By Joe Brancatelli
April 2, 2008 -- It has become the mantra of 2008: A large airline has a maintenance snafu--either by missing required inspections or fouling up its inspection paperwork--and suddenly there are unexpected cancellations and displaced passengers.

It started last month with Southwest Airlines, which abruptly grounded some of its older Boeing 737s. Then United Airlines had to ground a few planes. Then last week the metaphoric garbage hit the engine fan: American and Delta simultaneously grounded hundreds of their MD-80/MD-88 aircraft. And this week United Airlines was forced to put down its fleet of Boeing 777s. That represents about 11 percent of the airline's entire worldwide jet capacity and the backbone of its international service.

It's anyone's guess which plane, and which carriers, are next.

Given the current standards, I suppose this one could have been worse. United Airlines says that it cancelled 41 of its 84 scheduled Boeing 777 flights on Wednesday (April 2). FlightStats.com says that United cancelled 51 of the 1,515 mainline departures it had tracked so far. There were few reports of stranded travelers, perhaps because about half of the Boeing 777 cancellations occurred overseas and United was required, by law or regulation, to feed and house distressed passengers. But there was one embarrassment: One of the 52 Boeing 777s affected by the grounding was a United aircraft chartered by the White House to carry the press corps to a NATO meeting in Budapest, Hungary. If that flight doesn't depart on schedule on Friday (April 4), I think we'll hear about it.

There's another large, inspection-related grounding, this time by United Airlines.

The airline has pulled its 52-aircraft fleet of Boeing 777s for what it says is a check of a part of the fire-suppression system. United says the "system is regularly tested as part of the pre-flight safety checks," yet admits "the functional test" was not performed.

The airline has not said how many delays and cancellations will be created by the situation. According to FlightStats.com, however, there have already been 38 cancellations today on United's mainline service. The airline has 1,538 scheduled mainline flights today.

The Boeing 777 is primarily used on United's international flights, although it does operate on some domestic routes and some "behind gateway" service that feeds the international flights. The loss of the aircraft is sure to cause disruption at United's Chicago/O'Hare, San Francisco and Washington/Dulles hubs, but the travelers most likely to be seriously inconvenienced are in United's international destinations served by the Boeing 777.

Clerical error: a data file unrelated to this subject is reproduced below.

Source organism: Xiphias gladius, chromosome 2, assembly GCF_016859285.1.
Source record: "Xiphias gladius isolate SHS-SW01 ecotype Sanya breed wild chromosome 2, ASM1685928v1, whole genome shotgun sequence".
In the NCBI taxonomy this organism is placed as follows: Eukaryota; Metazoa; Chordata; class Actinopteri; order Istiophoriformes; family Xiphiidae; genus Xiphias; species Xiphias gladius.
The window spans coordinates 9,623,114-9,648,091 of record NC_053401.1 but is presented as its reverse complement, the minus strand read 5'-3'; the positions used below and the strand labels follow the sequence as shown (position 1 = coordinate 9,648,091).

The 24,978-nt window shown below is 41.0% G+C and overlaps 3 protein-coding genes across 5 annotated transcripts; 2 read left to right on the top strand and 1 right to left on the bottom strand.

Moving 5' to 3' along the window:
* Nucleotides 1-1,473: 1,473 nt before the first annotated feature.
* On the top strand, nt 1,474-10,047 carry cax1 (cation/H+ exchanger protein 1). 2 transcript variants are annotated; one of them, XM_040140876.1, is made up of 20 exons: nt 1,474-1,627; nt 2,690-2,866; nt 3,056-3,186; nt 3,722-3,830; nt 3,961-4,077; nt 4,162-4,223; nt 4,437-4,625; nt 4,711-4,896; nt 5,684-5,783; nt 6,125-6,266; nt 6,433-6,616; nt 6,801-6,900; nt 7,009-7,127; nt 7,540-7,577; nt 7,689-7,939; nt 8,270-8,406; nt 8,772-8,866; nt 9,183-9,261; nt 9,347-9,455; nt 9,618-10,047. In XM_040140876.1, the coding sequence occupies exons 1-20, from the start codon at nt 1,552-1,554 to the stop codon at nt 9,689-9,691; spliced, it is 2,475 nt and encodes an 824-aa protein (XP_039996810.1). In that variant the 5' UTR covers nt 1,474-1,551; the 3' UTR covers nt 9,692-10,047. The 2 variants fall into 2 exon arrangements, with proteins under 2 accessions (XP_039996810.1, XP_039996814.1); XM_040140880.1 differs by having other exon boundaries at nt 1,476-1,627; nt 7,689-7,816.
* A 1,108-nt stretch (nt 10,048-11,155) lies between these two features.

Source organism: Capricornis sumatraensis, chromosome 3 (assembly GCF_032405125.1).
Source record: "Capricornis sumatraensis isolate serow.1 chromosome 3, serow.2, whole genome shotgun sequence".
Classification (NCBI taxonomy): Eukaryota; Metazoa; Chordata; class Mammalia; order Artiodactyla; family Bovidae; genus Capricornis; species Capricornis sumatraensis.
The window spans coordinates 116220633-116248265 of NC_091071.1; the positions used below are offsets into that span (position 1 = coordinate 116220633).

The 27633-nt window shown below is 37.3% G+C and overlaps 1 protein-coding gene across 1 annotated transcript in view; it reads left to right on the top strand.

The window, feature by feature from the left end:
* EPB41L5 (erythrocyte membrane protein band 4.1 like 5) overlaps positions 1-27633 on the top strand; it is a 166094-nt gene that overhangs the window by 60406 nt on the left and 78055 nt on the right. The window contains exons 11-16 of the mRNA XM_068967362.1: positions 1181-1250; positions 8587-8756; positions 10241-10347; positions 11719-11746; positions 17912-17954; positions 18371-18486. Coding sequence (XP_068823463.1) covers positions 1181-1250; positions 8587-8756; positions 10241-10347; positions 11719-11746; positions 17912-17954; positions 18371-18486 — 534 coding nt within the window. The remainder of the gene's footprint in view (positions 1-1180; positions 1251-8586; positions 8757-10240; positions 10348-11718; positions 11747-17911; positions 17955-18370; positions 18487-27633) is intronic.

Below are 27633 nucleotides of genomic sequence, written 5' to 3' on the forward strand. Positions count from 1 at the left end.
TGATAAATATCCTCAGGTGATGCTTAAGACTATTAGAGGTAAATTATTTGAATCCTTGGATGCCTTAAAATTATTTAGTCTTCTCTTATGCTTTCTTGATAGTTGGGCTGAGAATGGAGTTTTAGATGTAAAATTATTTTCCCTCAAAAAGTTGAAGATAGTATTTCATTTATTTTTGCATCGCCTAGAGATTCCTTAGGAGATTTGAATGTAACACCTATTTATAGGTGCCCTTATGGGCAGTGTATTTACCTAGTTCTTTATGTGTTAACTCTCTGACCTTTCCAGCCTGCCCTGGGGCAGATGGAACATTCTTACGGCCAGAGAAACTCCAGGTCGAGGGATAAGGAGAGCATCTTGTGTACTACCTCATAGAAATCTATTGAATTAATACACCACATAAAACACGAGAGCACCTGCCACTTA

The groundings came without advance notice. United announced the situation this morning at 6:30 a.m. Eastern Time. And the airline DID post a link to a notice on the United.com home page. That's more than either American or Delta did in the early hours of their inspection-related groundings last week.

I don't know how or if United is contacting travelers who are booked on Boeing 777 flights today. Check your itinerary carefully if you are booked on United in the next few days.

You should also expect this situation to cause disruptions for a few days. Since the Boeing 777s ply some of United's longer routes and international service, it may take United several days to get these aircraft back in position. The airline simply does not have available, appropriate aircraft to substitute for the grounded Boeing 777s.
ABOUT JOE BRANCATELLI Joe Brancatelli is a publication consultant, which means that he helps media companies start, fix and reposition newspapers, magazines and Web sites. He's also the former executive editor of Frequent Flyer and has been a consultant to or columnist for more business-travel and leisure-travel publishing operations than he can remember. He started his career as a business journalist and created JoeSentMe in the dark days after 9/11 while he was stranded in a hotel room in San Francisco. He lives on the Hudson River in the tourist town of Cold Spring.

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This column is Copyright 2008 by Joe Brancatelli. JoeSentMe.com is Copyright 2008 by Joe Brancatelli. All rights reserved.